18 Parameterizations (BC)🔗

A parameterization is a set of parameter values. Each thread has its own initial parameterization, which is extended functionally and superseded by parameterizations that are attached to a particular continuation mark.

Parameterization information is stored in a Scheme_Config record. For the currently executing thread, scheme_current_config returns the current parameterization.

To obtain parameter values, a Scheme_Config is combined with the current threads Scheme_Thread_Cell_Table, as stored in the thread record’s cell_values field.

Parameter values for built-in parameters are obtained and modified (for the current thread) using scheme_get_param and scheme_set_param. Each parameter is stored as a Scheme_Object * value, and the built-in parameters are accessed through the following indices:

To get or set a parameter value for a thread other than the current one, use scheme_get_thread_param and scheme_set_thread_param, each of which takes a Scheme_Thread_Cell_Table to use in resolving or setting a parameter value.

When installing a new parameter with scheme_set_param, no check is performed on the supplied value to ensure that it is a legal value for the parameter; this is the responsibility of the caller of scheme_set_param. Note that Boolean parameters should only be set to the values #t and #f.

New primitive parameter indices are created with scheme_new_param and implemented with scheme_make_parameter and scheme_param_config.

Scheme_Object*

 

scheme_get_param

(

Scheme_Config* config,

 

 

 

 

int param_id)

Gets the current value (for the current thread) of the parameter specified by param_id.

Scheme_Object*

 

scheme_set_param

(

Scheme_Config* config,

 

 

 

 

int param_id,

 

 

 

 

Scheme_Object* v)

Sets the current value (for the current thread) of the parameter specified by param_id.

Scheme_Object*

scheme_get_thread_param

(

Scheme_Config* config,

 

 

Scheme_Thread_Cell_Table* cells,

 

 

int param_id)

Like scheme_get_param, but using an arbitrary thread’s cell-value table.

Scheme_Object*

scheme_set_thread_param

(

Scheme_Config* config,

 

 

Scheme_Thread_Cell_Table* cells,

 

 

int param_id,

 

 

Scheme_Object* v)

Like scheme_set_param, but using an arbitrary thread’s cell-value table.

Scheme_Object*

 

scheme_extend_config

(

Scheme_Config* base,

 

 

 

 

int param_id,

 

 

 

 

Scheme_Object* v)

Creates and returns a parameterization that extends base with a new value v (in all threads) for the parameter param_id. Use scheme_install_config to make this configuration active in the current thread.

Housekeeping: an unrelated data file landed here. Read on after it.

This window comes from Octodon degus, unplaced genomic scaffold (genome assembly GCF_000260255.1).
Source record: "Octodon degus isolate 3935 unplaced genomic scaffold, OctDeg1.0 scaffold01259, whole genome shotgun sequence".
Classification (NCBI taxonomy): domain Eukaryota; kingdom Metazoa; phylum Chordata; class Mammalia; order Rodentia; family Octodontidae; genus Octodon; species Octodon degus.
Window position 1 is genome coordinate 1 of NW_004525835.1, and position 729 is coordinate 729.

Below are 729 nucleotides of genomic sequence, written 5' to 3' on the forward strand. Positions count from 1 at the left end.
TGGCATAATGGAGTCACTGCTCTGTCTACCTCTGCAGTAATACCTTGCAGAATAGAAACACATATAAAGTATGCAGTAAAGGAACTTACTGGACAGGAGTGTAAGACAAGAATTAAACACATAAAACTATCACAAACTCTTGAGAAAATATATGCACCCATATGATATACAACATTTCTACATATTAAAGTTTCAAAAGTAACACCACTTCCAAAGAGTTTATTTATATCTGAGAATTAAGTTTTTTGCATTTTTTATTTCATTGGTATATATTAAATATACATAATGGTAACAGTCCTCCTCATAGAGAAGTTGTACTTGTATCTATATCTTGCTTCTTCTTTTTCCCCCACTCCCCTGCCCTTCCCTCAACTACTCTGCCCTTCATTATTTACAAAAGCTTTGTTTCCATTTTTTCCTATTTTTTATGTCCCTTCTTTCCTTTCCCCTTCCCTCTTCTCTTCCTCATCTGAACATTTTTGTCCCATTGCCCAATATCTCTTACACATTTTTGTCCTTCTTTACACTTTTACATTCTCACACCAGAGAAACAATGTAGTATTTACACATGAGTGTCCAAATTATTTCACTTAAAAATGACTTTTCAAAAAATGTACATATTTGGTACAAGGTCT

void

 

scheme_install_config

(

Scheme_Config* config)

Adjusts the current thread’s continuation marks to make config the current parameterization. Typically, this function is called after scheme_push_continuation_frame to establish a new continuation frame, and then scheme_pop_continuation_frame is called later to remove the frame (and thus the parameterization).

Scheme_Thread_Cell_Table*

scheme_inherit_cells

(

Scheme_Thread_Cell_Table* cells)

Creates a new thread-cell-value table, copying values for preserved thread cells from cells.

Allocates a new primitive parameter index. This function must be called before scheme_basic_env, so it is only available to embedding applications (i.e., not extensions).

Scheme_Object*

 

scheme_register_parameter

(

Scheme_Prim* function,

 

 

 

 

char* name,

 

 

 

 

int exnid)

Use this function instead of the other primitive-constructing functions, like scheme_make_prim, to create a primitive parameter procedure. See also scheme_param_config, below. This function is only available to embedding applications (i.e., not extensions).

Scheme_Object*

 

scheme_param_config

(

char* name,

 

 

 

 

Scheme_Object* param,

 

 

 

 

int argc,

 

 

 

 

Scheme_Object** argv,

 

 

 

 

int arity,

 

 

 

 

Scheme_Prim* check,

 

 

 

 

char* expected,

 

 

 

 

int isbool)

Call this procedure in a primitive parameter procedure to implement the work of getting or setting the parameter. The name argument should be the parameter procedure name; it is used to report errors. The param argument is a fixnum corresponding to the primitive parameter index returned by scheme_new_param. The argc and argv arguments should be the un-touched and un-tested arguments that were passed to the primitive parameter. Argument-checking is performed within scheme_param_config using arity, check, expected, and isbool:

This function is only available to embedding applications (i.e., not extensions).

Scheme_Object*

 

scheme_param_config2

(

char* name,

 

 

 

 

Scheme_Object* param,

 

 

 

 

int argc,

 

 

 

 

Scheme_Object** argv,

 

 

 

 

int arity,

 

 

 

 

Scheme_Prim* check,

 

 

 

 

char* expected_contract,

 

 

 

 

int isbool)

The same as scheme_param_config, but with expected_contract as a contract instead of type description.